Why the USMLE Step 1 Matters to Our MSMS Programs
There are many post-bacc programs out there that claim to be able to help get you into medical school. The Tiber Health Master of Science in Medical Sciences program can help you feel more confident that you’re going to succeed in medical school, too. That’s because our program’s curriculum is the first-year curriculum of our LCME-accredited medical school, course by course, test by test, offered as a one-year master’s degree. By comparing how the master’s students do versus the MD students, we can project how the master’s students will perform on the USMLE Step 1 exam given at the end of the second year of medical school.
In this article, we’ll explain what the USMLE Step 1 is and why we focus on producing a predicted score for our students.
What Is the USMLE Step 1?
“USMLE” stands for “U.S. Medical Licensing Examination”. It’s a three-part series of tests medical students and graduates take to become licensed to practice medicine in the United States.
Residency programs—the post-graduate training doctors complete after finishing medical school— also consider USMLE Step 1 and Step 2 performance as part of their criteria for matching new medical school graduates with their programs.
The three steps break down as follows:
USMLE Step 1
Step 1 is typically taken at the end of the second year of medical school, after a medical student completes coursework but before he or she starts clerkships and clinicals. This step of the exam consists of multiple-choice questions that cover:
- Anatomy, physiology, and health science concepts (how the body is organized, how illness and injury affect it)
- Physician tasks and competencies (what physicians are responsible for doing as they care for patients)
- Discipline-specific questions (specific questions about pharmacology, microbiology, and other topics)
The exam takes eight hours to complete and is administered on computers at test centers.
USMLE Step 2 Clinical Knowledge (CK)
Medical students usually take the USMLE Step 2 in their fourth year of medical school. The Step 2 focuses on testing how well students understand and apply clinical knowledge appropriate for an emerging physician practicing under supervision. Most questions offer a clinical case and then ask students to choose a diagnosis, prognosis, best next step in medical care, or an underlying cause of the disease.
Like Step 1, Step 2 consists of multiple-choice questions and is administered via computer at specific test centers. It takes nine hours to complete.
USMLE Step 3
The USMLE Step 3 is the final exam new medical school graduates take to achieve licensure as doctors in the U.S., usually during the first or second year of their residency. It is administered over two days. The first day covers “Foundations of Independent Practice” (FIP), testing students’ knowledge of patient care and health science through seven hours of multiple-choice questions.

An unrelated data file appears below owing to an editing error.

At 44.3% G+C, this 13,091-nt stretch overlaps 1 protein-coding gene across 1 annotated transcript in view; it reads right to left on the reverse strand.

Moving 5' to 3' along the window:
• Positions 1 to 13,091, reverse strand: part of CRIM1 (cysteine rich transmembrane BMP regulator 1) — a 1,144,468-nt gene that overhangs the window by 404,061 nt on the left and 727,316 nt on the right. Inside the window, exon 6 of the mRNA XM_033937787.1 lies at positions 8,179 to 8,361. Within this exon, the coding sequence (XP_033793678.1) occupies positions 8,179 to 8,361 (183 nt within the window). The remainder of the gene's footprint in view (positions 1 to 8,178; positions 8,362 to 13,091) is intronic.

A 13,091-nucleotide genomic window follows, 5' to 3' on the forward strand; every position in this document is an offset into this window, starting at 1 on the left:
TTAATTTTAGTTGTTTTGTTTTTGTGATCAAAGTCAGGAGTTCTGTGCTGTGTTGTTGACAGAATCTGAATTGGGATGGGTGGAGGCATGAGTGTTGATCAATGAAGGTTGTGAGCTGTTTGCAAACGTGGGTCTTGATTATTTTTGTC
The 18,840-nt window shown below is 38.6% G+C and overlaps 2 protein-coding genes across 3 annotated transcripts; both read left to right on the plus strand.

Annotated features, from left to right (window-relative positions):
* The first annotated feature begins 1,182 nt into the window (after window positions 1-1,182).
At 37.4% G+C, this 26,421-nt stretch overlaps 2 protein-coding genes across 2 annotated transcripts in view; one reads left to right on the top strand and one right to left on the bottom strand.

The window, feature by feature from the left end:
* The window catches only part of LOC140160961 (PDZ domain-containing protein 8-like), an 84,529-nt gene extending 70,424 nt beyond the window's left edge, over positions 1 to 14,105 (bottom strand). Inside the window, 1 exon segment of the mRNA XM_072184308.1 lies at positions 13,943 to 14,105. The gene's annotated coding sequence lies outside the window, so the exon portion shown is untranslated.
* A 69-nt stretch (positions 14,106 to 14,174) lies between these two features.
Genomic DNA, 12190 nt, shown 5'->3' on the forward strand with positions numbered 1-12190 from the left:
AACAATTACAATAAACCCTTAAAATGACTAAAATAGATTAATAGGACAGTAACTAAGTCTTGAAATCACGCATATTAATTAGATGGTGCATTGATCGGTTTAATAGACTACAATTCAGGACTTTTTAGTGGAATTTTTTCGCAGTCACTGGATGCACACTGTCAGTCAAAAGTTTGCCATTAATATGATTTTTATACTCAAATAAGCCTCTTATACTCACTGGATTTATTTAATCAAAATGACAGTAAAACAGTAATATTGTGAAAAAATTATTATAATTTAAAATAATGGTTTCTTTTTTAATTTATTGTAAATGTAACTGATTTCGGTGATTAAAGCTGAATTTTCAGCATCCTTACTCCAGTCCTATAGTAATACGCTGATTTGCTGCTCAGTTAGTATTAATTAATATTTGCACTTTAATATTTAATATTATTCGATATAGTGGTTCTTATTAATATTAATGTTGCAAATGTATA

The second day of Step 3 covers “Advanced Clinical Medicine” (ACM) and consists of a multiple-choice section followed by computer-based case simulations. It takes nine hours to complete.
Why We Predict Your USMLE Step 1 Outcomes
We want our students to have a detailed understanding of their academic strengths and weaknesses throughout their MSMS year with us. We also want them to become confident that the knowledge they are gaining will help them succeed in medical school.
By using our analytics to predict USMLE Step 1 pass/fail outcomes, we help students understand where they excel and where they need to devote extra time in their studies. Watching your predicted Step 1 performance evolve as you progress through the MSMS program can help you feel more confident in your ability to thrive during medical school.
The PHSU MD Admissions Committee uses the predicted USMLE Step 1 pass/fail system to evaluate MSMS students and graduates applying to the MD program. Other med schools across the country are also interested in using this predicted Step 1 pass/fail system. A strong USMLE Step 1 prediction offers medical schools a data-driven method when evaluating applications from MSMS graduates. MSMS coupled with our analytics technology provides students with an alternative path into medicine after missing GPA or MCAT targets as undergraduates. Between the predicted Step 1 Pass/Fail outcome and the strength of the MSMS curriculum, students can demonstrate they have what it takes to enter medical school — and go the distance to become physicians.
Find the Program That’s Right for You
Interested in pursuing an MSMS that gives you insight into how you can perform in medical school—every step of the way? Find a Tiber Health MSMS program near you today!